Oral Advocates at the Wisconsin Supreme Court: An Update for 2020-21 and 2021-22

Two terms have come and gone since our last post on attorneys who deliver frequent oral arguments at the Wisconsin Supreme Court, so today we’ll revisit the topic and see which lawyers have been most active—not only over the past two years but also the two years before that.

For cases decided during the 2020-21 and 2021-22 terms, one attorney (Richard Esenberg) led the field with seven oral arguments.  Just behind came Scott Rosenow (6 arguments), followed by Kara Janson and Misha Tseytlin (5 arguments each).  Twelve other lawyers conducted at least three arguments, and if we reduce the cut-off to a minimum of two arguments, we generate the results shown in Table 1—a total of 42 attorneys with two or more appearances before the justices.

Attorney General’s Office
Given that the Attorney General’s Office represents the state in cases before the supreme court, one would expect its lawyers to deliver a substantial share of oral arguments, as indeed they did during the years under consideration.  Of the 115 oral arguments recorded in Table 1, the Attorney General’s Office accounted for 51 (44%) of them (Table 2)
.[1]  This corresponds to the Department of Justice’s portion of oral arguments from the previous post covering 2018-19 and 2019-20, and it underscores the prominence of these lawyers at the supreme court.[2]

Although the Attorney General’s share of oral arguments has changed little in recent years, the same cannot be said for the corps of lawyers who conducted them.  As noted in Table 2, scarcely more than a third (35%) of the attorneys listed there also figured in an analogous table for 2018-19 and 2019-20.

State Public Defender’s Office
Apart from the Attorney General’s Office, no other agency or law firm sends lawyers to address the justices as frequently as does the State Public Defender, whose attorneys delivered 14 (12%) of the 115 oral arguments included in Table 1.  Even more than among the Attorney General’s legions, the “turnover rate” is striking among the most active public defenders in 2018-20 compared to 2020-22.  Only one of the six lawyers in Table 3 appeared in the equivalent table for 2018-20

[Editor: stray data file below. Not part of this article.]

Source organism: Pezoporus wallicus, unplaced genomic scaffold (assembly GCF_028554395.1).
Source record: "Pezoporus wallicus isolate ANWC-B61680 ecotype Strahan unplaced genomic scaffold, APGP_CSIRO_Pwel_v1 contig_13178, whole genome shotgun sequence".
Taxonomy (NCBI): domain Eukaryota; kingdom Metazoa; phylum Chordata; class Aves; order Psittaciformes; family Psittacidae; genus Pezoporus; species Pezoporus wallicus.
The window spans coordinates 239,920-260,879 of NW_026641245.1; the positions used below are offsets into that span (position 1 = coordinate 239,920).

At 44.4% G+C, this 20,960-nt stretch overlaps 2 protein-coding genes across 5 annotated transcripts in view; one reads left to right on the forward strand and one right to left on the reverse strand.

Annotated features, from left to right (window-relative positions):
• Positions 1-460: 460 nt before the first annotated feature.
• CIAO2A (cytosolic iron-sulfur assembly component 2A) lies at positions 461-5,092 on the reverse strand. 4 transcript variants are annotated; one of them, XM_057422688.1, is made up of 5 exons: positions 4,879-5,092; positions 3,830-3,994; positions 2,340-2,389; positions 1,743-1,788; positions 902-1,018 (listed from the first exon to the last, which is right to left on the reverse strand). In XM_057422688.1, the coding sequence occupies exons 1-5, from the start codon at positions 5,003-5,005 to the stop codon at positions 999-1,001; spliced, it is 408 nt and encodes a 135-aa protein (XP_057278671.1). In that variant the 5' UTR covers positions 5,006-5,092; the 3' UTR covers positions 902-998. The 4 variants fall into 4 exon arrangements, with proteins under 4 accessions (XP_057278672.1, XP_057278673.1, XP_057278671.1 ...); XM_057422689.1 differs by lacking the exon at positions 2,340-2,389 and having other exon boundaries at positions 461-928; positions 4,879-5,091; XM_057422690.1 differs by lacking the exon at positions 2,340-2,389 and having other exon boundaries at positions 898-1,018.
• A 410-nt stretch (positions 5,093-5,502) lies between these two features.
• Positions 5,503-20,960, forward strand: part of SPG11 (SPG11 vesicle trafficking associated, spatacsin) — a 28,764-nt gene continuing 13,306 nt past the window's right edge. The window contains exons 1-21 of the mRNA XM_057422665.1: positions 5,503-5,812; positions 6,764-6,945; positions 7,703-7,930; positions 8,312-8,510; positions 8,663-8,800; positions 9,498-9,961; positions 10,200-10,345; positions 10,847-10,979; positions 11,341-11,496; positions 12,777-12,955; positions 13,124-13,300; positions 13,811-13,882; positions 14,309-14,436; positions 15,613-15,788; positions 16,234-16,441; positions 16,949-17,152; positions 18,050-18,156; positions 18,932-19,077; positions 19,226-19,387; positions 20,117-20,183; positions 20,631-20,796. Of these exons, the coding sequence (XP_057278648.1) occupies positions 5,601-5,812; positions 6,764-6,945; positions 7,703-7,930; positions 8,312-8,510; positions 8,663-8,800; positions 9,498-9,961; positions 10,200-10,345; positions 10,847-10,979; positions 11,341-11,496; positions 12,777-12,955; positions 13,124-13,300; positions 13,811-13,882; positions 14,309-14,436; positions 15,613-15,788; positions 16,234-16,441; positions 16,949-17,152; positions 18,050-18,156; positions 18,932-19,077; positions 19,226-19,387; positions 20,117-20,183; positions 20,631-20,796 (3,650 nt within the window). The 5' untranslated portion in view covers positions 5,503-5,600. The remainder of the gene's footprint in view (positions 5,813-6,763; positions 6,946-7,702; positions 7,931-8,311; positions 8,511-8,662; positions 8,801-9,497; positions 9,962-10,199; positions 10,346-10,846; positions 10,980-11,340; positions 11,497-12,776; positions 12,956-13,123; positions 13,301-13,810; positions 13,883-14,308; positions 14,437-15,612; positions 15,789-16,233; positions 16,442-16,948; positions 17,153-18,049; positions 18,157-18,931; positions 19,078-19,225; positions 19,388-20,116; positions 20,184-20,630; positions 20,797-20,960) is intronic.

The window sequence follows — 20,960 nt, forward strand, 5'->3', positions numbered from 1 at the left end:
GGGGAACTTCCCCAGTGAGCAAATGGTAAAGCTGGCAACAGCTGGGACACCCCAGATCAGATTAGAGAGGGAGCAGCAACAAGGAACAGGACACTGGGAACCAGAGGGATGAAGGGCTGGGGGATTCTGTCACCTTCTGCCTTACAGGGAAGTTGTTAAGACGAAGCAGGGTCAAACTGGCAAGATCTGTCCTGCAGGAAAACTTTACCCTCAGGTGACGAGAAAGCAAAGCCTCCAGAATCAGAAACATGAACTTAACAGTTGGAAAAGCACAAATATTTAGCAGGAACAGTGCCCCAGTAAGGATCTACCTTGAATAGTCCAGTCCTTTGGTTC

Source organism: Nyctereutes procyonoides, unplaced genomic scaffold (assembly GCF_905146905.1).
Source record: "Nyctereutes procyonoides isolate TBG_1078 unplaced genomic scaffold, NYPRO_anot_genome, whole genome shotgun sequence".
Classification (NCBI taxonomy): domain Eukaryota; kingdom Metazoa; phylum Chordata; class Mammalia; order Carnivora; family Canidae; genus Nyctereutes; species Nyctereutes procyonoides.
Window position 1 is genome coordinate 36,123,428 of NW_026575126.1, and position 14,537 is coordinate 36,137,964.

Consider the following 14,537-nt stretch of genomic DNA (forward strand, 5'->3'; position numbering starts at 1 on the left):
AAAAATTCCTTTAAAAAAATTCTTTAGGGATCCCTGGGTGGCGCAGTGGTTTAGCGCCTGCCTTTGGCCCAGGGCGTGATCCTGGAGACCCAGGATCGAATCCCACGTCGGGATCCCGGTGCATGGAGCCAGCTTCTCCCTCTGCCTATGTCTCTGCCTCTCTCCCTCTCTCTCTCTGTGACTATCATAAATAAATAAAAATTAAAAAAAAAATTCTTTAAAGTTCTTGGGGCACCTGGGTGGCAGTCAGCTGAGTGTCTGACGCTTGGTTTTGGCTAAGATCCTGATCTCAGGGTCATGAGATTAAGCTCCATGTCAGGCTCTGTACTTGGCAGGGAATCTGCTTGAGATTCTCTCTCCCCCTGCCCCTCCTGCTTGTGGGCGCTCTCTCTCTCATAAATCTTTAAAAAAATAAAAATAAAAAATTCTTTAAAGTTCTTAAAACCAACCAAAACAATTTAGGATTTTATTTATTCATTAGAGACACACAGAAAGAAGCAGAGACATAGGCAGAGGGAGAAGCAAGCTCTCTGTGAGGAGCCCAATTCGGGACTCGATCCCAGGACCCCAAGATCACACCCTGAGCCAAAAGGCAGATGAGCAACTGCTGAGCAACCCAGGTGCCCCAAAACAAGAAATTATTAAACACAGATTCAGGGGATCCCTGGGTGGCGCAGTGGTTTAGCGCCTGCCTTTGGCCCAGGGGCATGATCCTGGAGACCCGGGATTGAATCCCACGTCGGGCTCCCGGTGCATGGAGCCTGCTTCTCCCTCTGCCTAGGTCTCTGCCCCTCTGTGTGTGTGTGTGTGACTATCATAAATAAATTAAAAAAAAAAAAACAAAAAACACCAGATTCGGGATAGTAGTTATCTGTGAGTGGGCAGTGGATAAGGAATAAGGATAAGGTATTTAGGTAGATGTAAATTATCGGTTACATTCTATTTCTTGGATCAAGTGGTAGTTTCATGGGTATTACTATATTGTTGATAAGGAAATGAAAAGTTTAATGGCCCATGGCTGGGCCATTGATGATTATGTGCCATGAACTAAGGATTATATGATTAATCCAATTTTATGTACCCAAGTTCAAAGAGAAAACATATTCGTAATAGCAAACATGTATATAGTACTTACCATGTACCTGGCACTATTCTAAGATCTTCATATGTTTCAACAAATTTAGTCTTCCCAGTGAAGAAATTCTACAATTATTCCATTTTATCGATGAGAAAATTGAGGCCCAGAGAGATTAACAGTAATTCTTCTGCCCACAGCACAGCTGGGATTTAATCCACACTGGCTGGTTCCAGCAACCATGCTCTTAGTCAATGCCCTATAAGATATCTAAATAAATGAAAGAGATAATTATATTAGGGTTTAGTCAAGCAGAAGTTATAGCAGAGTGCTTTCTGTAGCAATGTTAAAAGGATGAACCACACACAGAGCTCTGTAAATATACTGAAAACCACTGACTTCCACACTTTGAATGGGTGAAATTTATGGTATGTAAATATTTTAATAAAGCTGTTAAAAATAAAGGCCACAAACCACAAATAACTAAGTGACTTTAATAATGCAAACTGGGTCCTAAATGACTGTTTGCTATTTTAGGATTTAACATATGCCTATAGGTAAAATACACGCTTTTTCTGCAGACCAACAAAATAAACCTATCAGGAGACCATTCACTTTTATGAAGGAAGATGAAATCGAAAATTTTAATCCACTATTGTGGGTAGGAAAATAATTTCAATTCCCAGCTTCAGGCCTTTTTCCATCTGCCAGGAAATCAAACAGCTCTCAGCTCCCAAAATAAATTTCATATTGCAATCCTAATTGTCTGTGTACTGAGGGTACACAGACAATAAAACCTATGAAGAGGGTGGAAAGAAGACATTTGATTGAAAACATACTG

Private Firms and Non-Profits
When lumped together, private firms and non-profits accounted for a considerable share of the oral arguments in our study—50 (43%) of the 115 arguments in Table 1
.[3]  The most regular individual participants came from the Wisconsin Institute for Law & Liberty, Troutman Pepper, Husch Blackwell, Rosen & Holzman, and Eimer Stahl, as one can deduce from Table 4, which lists every attorney who conducted no less than two arguments in this category.  Approximately one-quarter (26%) of the 19 attorneys in Table 4 also presented at least two oral arguments in cases decided in 2018-19 and 2019-20—a percentage halfway between those for the Attorney General and the Public Defender.[4]


[1] Scott Rosenow also conducted an oral argument while at Eimer Stahl, which is not included in Table 2 (or Table 4).  It is counted in Table 1.

[2] The Department of Justice’s share in 2018-19 and 2019-20 was 41%.  I use the term Department of Justice for the 2018-20 figures because they include data for the Solicitor General’s Office (which no longer exists) along with data for the Attorney General’s Office.

[3] As noted above, Scott Rosenow conducted five oral arguments for the Attorney General’s Office and one oral argument while at Eimer Stahl.  Thus, his name appears in Table 2 (for the Attorney General’s Office), but not in Table 4 because he did not reach the two-argument cut-off for private firms and non-profits.  However, I am including his single argument for Eimer Stahl in the total of 50 oral arguments for this category as well as the overall total of 115 arguments for all categories.

[4] Luke Berg, who represents the Wisconsin Institute for Law & Liberty in Table 4, appeared in the 2018-20 Department of Justice table.

About Alan Ball

Alan Ball is a Professor of History at Marquette University in Milwaukee, WI.


SCOWstats offers numerical analysis of the voting by Wisconsin Supreme Court justices on diverse issues over the past 93 years.

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